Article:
The researchers investigated the extent to which education is causally related to later age at first birth in a large sample of female twins from the UK.

According to their findings, one year of additional schooling is associated with about one-half year later age at first birth.

Biometric analyses reveal that it is mainly influences of the family environment -not genetic factors- that cause spurious associations between education and age at first birth.

 

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Women with more friends have better breast cancer survival


At global women we have talked about the importance of having a network of friends. There are several research studies that show social networks are related to a higher quality of life and healthy lifestyle factors.

And now a new large USA study published in the journal Cancer looked at the social networks of 9,267 women diagnosed with stages 1 to 4 invasive breast cancer.  The study found that those who had a strong network of friends and family had a significantly reduced death and recurrence rate compared to socially isolated women.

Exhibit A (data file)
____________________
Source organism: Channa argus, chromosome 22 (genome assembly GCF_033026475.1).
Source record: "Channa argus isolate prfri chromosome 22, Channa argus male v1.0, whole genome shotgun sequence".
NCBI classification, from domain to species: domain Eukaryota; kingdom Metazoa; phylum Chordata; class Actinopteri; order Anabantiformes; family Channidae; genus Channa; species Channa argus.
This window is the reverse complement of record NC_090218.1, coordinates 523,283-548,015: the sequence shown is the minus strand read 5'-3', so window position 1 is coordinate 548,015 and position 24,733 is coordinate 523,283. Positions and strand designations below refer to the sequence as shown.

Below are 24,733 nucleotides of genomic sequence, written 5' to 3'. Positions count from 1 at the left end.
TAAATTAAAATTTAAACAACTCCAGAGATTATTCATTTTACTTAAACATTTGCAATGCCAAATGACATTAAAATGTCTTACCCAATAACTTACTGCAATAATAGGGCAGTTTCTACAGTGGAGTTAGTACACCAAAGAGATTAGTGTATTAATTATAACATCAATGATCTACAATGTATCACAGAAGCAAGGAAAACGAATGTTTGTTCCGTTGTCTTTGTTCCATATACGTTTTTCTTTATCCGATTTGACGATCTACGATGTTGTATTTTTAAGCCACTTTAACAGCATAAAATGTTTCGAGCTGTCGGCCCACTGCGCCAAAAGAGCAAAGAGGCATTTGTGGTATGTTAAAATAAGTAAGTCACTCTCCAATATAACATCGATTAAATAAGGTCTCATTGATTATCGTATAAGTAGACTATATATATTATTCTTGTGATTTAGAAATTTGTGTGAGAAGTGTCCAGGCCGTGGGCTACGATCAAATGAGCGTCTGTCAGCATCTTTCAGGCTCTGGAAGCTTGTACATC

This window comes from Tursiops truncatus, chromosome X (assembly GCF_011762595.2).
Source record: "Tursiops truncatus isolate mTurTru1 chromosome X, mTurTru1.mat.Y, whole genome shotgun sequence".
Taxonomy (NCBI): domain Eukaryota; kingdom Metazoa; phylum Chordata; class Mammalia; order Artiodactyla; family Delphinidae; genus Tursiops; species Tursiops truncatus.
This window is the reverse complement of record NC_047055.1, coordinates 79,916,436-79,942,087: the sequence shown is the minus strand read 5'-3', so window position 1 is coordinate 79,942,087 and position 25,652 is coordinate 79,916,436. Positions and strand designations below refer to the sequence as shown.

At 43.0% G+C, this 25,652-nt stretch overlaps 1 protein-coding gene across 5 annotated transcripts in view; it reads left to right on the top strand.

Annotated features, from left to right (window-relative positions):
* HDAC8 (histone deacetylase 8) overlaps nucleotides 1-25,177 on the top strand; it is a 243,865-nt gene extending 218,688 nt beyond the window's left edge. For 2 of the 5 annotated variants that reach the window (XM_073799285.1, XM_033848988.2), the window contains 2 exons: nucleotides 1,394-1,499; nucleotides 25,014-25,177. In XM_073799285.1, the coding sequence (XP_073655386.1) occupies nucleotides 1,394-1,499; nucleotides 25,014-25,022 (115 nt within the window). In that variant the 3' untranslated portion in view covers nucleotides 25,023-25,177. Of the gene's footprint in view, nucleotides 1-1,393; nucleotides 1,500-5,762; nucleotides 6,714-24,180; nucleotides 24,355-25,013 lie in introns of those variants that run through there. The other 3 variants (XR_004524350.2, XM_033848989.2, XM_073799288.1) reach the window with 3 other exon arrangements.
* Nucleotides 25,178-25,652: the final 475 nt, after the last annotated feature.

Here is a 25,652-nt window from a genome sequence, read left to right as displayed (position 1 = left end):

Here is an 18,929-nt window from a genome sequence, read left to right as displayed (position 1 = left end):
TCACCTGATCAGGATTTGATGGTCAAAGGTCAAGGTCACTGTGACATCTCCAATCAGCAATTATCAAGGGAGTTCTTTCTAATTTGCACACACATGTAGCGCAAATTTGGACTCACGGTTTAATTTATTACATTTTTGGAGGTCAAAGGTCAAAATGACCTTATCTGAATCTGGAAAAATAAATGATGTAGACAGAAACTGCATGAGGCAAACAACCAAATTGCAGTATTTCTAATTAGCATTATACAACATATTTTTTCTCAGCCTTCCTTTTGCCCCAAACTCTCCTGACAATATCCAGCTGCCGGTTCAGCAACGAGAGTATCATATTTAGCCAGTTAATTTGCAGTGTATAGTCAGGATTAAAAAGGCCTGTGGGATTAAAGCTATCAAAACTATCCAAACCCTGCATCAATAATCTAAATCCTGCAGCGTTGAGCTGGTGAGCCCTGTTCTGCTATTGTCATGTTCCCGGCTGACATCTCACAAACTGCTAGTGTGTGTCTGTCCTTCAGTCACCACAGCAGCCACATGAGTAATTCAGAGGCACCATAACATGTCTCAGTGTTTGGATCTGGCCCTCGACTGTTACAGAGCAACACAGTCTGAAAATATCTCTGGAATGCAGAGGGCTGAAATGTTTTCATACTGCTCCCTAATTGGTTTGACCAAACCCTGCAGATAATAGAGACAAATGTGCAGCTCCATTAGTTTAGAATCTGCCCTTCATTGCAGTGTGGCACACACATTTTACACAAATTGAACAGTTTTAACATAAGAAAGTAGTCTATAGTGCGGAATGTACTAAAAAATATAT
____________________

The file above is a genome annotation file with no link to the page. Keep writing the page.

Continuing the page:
“It is well established that women who have more social ties generally, including those with breast cancer, have a lower risk of death overall,” said Candyce H. Kroenke, ScD, MPH, a research scientist with the Kaiser Permanente Northern California Division of Research and lead author of the study. “Our findings demonstrate the beneficial influence of women’s social ties on breast cancer-specific outcomes, including recurrence and breast cancer death.”